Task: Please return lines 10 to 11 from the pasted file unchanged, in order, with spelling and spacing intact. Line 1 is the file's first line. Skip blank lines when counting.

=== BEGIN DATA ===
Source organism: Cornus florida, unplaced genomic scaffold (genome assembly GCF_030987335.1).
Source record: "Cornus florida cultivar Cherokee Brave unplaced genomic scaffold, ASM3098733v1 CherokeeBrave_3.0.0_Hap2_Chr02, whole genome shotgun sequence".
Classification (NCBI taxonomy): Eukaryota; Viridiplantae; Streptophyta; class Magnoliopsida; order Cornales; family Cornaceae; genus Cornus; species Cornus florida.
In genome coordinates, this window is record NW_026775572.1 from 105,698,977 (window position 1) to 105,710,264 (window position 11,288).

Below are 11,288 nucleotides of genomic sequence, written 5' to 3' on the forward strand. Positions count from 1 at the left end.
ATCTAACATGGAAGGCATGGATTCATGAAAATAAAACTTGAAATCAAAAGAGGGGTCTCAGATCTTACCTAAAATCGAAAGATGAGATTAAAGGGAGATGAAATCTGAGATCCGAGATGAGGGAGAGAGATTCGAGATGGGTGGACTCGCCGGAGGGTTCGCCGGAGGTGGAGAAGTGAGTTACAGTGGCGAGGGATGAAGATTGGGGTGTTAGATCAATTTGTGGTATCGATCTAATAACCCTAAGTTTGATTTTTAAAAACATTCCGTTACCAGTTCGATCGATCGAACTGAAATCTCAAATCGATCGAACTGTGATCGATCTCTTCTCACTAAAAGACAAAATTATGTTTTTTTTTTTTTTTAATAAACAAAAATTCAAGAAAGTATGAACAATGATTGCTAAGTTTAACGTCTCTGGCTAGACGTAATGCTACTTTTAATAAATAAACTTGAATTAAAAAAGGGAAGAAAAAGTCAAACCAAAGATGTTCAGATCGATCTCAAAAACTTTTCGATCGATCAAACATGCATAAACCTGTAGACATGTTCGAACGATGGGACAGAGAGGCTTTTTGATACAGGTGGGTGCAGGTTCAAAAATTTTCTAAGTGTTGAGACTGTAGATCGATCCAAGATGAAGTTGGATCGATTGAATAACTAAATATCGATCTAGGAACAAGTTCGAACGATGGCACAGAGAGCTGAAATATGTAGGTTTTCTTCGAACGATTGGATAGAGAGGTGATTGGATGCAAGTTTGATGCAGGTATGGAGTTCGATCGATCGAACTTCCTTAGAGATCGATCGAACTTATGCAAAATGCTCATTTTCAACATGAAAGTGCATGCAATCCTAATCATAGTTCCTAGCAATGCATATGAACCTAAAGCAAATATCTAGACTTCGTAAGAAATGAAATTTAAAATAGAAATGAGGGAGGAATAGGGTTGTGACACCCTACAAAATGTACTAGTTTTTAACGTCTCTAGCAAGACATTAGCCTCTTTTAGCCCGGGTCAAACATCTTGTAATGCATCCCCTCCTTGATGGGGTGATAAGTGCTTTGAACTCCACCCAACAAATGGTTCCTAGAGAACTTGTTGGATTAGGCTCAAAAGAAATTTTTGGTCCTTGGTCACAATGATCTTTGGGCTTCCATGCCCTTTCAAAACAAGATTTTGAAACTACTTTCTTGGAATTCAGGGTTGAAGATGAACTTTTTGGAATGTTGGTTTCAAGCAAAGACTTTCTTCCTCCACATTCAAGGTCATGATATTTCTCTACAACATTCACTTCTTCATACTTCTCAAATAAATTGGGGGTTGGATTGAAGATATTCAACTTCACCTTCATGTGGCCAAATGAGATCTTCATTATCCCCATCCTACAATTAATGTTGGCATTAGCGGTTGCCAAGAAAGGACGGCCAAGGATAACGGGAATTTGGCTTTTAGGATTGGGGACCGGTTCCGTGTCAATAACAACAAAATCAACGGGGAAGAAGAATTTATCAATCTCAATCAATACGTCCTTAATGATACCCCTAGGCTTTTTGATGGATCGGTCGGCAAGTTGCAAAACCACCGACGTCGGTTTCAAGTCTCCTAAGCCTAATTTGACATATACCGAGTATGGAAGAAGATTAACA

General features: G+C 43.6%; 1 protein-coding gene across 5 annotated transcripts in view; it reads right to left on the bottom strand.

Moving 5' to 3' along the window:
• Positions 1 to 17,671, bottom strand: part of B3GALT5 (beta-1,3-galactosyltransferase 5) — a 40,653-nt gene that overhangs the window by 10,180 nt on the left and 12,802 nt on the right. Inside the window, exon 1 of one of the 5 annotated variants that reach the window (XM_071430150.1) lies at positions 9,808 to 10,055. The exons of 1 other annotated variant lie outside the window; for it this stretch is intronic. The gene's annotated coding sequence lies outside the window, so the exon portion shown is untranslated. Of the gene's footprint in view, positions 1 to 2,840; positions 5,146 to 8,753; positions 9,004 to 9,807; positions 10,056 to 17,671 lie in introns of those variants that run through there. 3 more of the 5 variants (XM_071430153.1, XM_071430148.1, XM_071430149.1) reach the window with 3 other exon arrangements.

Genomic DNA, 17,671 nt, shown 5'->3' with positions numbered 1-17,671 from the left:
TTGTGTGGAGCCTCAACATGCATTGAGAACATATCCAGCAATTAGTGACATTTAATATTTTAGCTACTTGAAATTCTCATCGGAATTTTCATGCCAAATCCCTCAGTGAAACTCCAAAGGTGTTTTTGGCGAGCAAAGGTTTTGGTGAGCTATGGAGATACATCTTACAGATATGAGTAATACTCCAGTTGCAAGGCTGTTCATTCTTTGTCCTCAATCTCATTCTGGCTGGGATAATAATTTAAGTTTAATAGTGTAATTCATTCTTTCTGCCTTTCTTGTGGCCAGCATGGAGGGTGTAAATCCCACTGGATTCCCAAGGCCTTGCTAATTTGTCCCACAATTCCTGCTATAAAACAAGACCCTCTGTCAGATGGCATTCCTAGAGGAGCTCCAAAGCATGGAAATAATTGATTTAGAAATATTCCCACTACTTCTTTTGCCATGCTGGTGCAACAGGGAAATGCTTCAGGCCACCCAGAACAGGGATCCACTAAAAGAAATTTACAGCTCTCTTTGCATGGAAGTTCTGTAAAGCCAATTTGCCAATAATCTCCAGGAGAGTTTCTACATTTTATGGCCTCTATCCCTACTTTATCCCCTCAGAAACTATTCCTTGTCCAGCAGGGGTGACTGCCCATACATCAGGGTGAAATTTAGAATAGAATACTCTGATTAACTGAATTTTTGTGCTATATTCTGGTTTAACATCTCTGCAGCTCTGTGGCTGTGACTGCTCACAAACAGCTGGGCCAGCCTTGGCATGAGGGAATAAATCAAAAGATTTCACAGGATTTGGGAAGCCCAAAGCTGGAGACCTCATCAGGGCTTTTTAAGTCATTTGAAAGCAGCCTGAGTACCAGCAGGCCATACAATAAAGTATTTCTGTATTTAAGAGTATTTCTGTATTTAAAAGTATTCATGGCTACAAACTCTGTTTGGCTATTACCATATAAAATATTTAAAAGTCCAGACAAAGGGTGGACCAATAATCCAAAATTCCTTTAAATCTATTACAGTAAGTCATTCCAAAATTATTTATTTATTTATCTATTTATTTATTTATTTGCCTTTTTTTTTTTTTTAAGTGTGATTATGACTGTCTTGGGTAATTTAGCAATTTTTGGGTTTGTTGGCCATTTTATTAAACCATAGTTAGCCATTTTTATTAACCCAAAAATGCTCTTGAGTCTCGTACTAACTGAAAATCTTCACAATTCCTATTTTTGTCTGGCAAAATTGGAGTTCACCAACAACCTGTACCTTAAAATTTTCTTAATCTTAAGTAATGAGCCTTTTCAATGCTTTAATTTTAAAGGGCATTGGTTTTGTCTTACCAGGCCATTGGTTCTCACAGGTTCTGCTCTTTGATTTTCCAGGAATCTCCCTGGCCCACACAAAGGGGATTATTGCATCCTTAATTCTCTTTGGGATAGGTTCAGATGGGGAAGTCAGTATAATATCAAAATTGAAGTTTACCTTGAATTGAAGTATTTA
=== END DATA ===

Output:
Genomic DNA, 17,671 nt, shown 5'->3' with positions numbered 1-17,671 from the left:
TTGTGTGGAGCCTCAACATGCATTGAGAACATATCCAGCAATTAGTGACATTTAATATTTTAGCTACTTGAAATTCTCATCGGAATTTTCATGCCAAATCCCTCAGTGAAACTCCAAAGGTGTTTTTGGCGAGCAAAGGTTTTGGTGAGCTATGGAGATACATCTTACAGATATGAGTAATACTCCAGTTGCAAGGCTGTTCATTCTTTGTCCTCAATCTCATTCTGGCTGGGATAATAATTTAAGTTTAATAGTGTAATTCATTCTTTCTGCCTTTCTTGTGGCCAGCATGGAGGGTGTAAATCCCACTGGATTCCCAAGGCCTTGCTAATTTGTCCCACAATTCCTGCTATAAAACAAGACCCTCTGTCAGATGGCATTCCTAGAGGAGCTCCAAAGCATGGAAATAATTGATTTAGAAATATTCCCACTACTTCTTTTGCCATGCTGGTGCAACAGGGAAATGCTTCAGGCCACCCAGAACAGGGATCCACTAAAAGAAATTTACAGCTCTCTTTGCATGGAAGTTCTGTAAAGCCAATTTGCCAATAATCTCCAGGAGAGTTTCTACATTTTATGGCCTCTATCCCTACTTTATCCCCTCAGAAACTATTCCTTGTCCAGCAGGGGTGACTGCCCATACATCAGGGTGAAATTTAGAATAGAATACTCTGATTAACTGAATTTTTGTGCTATATTCTGGTTTAACATCTCTGCAGCTCTGTGGCTGTGACTGCTCACAAACAGCTGGGCCAGCCTTGGCATGAGGGAATAAATCAAAAGATTTCACAGGATTTGGGAAGCCCAAAGCTGGAGACCTCATCAGGGCTTTTTAAGTCATTTGAAAGCAGCCTGAGTACCAGCAGGCCATACAATAAAGTATTTCTGTATTTAAGAGTATTTCTGTATTTAAAAGTATTCATGGCTACAAACTCTGTTTGGCTATTACCATATAAAATATTTAAAAGTCCAGACAAAGGGTGGACCAATAATCCAAAATTCCTTTAAATCTATTACAGTAAGTCATTCCAAAATTATTTATTTATTTATCTATTTATTTATTTATTTGCCTTTTTTTTTTTTTTAAGTGTGATTATGACTGTCTTGGGTAATTTAGCAATTTTTGGGTTTGTTGGCCATTTTATTAAACCATAGTTAGCCATTTTTATTAACCCAAAAATGCTCTTGAGTCTCGTACTAACTGAAAATCTTCACAATTCCTATTTTTGTCTGGCAAAATTGGAGTTCACCAACAACCTGTACCTTAAAATTTTCTTAATCTTAAGTAATGAGCCTTTTCAATGCTTTAATTTTAAAGGGCATTGGTTTTGTCTTACCAGGCCATTGGTTCTCACAGGTTCTGCTCTTTGATTTTCCAGGAATCTCCCTGGCCCACACAAAGGGGATTATTGCATCCTTAATTCTCTTTGGGATAGGTTCAGATGGGGAAGTCAGTATAATATCAAAATTGAAGTTTACCTTGAATTGAAGTATTTA